5. “Battle Without Honor or Humanity” – Tomoyasu Hotei  

Initially written for Junji Sakamoto’s 2000 yakuza film New Battles Without Honor and Humanity (also known as Another Battle), Tomoyasu Hotei’s signature instrumental track became far more famous three years later. Quentin Tarantino heard the song and decided to call the guitarist’s management to ask if he could use it for his blockbuster Kill Bill Vol. 1, believing it would be perfect for the pivotal fight scene between Beatrix “The Bride” Kiddo (Uma Thurman) and the Crazy 88 led by O-Ren Ishii (Lucy Liu). According to Hotei, Tarantino was thinking of using a Metallica song before he watched Sakamoto’s film.  

“Battle Without Honor or Humanity” has since featured in several Hollywood movies, TV shows and commercials. It’s also been used by many sports teams before games including Bayern Munich and Inter Milan. “It’s funny, wherever I go around the world everyone seems to know that song, but they usually never have a clue who I am,” Hotei told The Japan Times. “I’ve played a lot of festivals in the UK and people often come up to me and tell me how much they enjoy hearing the Kill Bill cover. I don’t mind though; I just love the fact that my music’s getting recognized outside Japan.”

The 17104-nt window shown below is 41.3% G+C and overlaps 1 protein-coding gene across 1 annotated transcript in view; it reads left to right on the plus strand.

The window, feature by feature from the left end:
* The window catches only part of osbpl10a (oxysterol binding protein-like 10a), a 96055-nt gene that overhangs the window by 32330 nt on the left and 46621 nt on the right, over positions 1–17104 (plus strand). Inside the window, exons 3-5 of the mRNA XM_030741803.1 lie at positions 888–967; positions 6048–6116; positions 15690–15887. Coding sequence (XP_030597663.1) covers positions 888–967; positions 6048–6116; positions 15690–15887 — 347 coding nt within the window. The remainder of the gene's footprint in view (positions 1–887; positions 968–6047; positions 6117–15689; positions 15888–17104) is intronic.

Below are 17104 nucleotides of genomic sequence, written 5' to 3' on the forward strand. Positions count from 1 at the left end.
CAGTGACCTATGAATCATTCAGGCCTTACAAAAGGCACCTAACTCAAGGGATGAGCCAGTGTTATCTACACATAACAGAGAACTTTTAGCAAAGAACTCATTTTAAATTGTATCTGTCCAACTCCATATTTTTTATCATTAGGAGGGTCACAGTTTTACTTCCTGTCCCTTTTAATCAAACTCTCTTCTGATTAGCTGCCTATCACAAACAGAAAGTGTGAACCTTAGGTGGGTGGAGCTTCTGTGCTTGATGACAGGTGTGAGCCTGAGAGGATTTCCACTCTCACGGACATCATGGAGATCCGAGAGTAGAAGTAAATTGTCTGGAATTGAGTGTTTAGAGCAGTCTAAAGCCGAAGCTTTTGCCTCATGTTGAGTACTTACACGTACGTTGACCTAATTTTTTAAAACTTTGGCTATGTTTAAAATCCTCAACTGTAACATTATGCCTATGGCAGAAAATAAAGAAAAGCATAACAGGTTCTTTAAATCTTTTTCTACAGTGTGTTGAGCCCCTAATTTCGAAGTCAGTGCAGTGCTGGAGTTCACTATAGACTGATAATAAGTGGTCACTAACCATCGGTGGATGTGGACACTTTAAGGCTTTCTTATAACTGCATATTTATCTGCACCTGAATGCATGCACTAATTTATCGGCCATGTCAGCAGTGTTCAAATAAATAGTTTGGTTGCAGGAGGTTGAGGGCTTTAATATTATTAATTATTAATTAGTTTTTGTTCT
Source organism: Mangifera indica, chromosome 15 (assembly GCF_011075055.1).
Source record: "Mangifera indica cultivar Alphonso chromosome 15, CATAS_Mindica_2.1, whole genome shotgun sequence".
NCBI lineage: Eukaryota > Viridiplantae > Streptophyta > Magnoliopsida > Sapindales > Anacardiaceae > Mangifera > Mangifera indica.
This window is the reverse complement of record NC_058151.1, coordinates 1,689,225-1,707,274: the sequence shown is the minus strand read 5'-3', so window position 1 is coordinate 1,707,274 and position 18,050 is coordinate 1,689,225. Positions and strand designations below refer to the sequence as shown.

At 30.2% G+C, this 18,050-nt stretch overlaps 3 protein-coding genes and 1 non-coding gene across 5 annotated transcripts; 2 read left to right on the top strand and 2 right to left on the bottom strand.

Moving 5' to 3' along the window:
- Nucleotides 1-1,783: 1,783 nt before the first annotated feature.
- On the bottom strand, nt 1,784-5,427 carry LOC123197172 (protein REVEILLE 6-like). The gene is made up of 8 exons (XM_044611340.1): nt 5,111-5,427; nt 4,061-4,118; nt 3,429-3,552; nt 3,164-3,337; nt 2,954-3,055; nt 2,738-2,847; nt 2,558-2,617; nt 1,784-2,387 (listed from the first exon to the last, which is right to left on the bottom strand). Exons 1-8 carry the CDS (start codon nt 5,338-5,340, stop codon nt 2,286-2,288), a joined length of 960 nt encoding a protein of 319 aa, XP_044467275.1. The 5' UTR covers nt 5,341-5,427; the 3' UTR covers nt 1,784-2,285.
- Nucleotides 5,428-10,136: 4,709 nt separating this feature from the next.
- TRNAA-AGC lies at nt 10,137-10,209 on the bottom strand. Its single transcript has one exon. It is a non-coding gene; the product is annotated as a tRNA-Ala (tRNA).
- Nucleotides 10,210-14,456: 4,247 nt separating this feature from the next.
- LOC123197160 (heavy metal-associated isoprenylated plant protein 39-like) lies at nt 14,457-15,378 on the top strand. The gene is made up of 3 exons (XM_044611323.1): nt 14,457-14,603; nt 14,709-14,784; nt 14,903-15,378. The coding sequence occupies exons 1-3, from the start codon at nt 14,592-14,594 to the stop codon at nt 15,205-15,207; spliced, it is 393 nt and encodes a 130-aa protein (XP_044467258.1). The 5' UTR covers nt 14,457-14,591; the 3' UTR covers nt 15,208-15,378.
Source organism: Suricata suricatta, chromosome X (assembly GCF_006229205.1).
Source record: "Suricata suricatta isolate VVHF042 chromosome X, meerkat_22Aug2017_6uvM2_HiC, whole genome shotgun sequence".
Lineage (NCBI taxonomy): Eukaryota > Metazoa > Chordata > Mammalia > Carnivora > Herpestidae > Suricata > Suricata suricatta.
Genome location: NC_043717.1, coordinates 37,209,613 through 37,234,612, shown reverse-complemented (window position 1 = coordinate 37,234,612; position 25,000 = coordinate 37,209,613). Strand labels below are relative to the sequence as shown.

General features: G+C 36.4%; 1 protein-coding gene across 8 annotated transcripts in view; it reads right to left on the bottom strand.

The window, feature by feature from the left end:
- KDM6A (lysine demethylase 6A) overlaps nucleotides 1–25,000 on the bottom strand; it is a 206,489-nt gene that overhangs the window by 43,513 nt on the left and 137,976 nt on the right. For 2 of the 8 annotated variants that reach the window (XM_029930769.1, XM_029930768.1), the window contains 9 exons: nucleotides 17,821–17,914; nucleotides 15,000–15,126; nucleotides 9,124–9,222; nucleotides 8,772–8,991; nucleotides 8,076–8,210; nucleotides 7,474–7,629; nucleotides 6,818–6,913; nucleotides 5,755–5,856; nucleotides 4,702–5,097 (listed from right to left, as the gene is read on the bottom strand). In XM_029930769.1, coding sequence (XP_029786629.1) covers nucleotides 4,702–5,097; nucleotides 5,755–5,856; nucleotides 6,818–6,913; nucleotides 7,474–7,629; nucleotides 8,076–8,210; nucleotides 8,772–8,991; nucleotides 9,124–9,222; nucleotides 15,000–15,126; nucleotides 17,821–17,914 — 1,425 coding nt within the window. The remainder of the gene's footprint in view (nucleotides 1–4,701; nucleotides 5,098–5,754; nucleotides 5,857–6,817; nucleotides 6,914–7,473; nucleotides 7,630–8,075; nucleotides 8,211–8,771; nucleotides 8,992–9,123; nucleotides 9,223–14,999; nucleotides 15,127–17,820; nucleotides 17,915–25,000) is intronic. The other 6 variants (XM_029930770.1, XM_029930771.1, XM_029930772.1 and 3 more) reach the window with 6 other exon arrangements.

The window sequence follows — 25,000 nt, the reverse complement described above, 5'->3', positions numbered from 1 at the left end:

6. “Gimme Chocolate” – Babymetal